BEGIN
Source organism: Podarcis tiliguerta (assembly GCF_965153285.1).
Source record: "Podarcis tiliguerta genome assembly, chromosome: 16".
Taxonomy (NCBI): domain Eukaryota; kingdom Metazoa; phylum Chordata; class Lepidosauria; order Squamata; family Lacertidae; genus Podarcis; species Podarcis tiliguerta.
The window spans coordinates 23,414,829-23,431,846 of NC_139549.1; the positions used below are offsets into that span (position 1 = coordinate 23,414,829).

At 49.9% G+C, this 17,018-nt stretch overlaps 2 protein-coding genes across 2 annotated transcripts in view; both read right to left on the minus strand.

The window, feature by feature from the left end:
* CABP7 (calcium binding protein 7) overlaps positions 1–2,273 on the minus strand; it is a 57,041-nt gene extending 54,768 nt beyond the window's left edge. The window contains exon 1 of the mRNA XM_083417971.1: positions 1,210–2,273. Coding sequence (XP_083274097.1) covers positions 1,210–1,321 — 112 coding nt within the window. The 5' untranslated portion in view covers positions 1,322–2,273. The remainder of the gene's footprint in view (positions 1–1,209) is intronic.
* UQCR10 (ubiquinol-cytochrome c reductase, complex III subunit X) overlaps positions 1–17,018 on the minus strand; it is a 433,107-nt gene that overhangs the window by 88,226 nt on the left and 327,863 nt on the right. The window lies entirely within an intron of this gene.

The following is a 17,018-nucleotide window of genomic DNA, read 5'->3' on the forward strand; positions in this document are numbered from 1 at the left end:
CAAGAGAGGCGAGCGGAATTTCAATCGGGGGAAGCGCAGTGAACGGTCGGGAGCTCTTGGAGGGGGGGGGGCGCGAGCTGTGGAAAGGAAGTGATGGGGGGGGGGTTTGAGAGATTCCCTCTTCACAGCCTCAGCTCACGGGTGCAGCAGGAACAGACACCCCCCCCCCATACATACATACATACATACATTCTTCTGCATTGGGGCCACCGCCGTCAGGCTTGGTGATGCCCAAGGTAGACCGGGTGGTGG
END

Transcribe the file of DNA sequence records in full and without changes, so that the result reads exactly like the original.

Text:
Source organism: Podarcis tiliguerta (assembly GCF_965153285.1).
Source record: "Podarcis tiliguerta genome assembly, chromosome: 16".
Taxonomy (NCBI): domain Eukaryota; kingdom Metazoa; phylum Chordata; class Lepidosauria; order Squamata; family Lacertidae; genus Podarcis; species Podarcis tiliguerta.
The window spans coordinates 23,414,829-23,431,846 of NC_139549.1; the positions used below are offsets into that span (position 1 = coordinate 23,414,829).

At 49.9% G+C, this 17,018-nt stretch overlaps 2 protein-coding genes across 2 annotated transcripts in view; both read right to left on the minus strand.

The window, feature by feature from the left end:
* CABP7 (calcium binding protein 7) overlaps positions 1–2,273 on the minus strand; it is a 57,041-nt gene extending 54,768 nt beyond the window's left edge. The window contains exon 1 of the mRNA XM_083417971.1: positions 1,210–2,273. Coding sequence (XP_083274097.1) covers positions 1,210–1,321 — 112 coding nt within the window. The 5' untranslated portion in view covers positions 1,322–2,273. The remainder of the gene's footprint in view (positions 1–1,209) is intronic.
* UQCR10 (ubiquinol-cytochrome c reductase, complex III subunit X) overlaps positions 1–17,018 on the minus strand; it is a 433,107-nt gene that overhangs the window by 88,226 nt on the left and 327,863 nt on the right. The window lies entirely within an intron of this gene.

The following is a 17,018-nucleotide window of genomic DNA, read 5'->3' on the forward strand; positions in this document are numbered from 1 at the left end:
CAAGAGAGGCGAGCGGAATTTCAATCGGGGGAAGCGCAGTGAACGGTCGGGAGCTCTTGGAGGGGGGGGGGCGCGAGCTGTGGAAAGGAAGTGATGGGGGGGGGGTTTGAGAGATTCCCTCTTCACAGCCTCAGCTCACGGGTGCAGCAGGAACAGACACCCCCCCCCCATACATACATACATACATACATTCTTCTGCATTGGGGCCACCGCCGTCAGGCTTGGTGATGCCCAAGGTAGACCGGGTGGTGG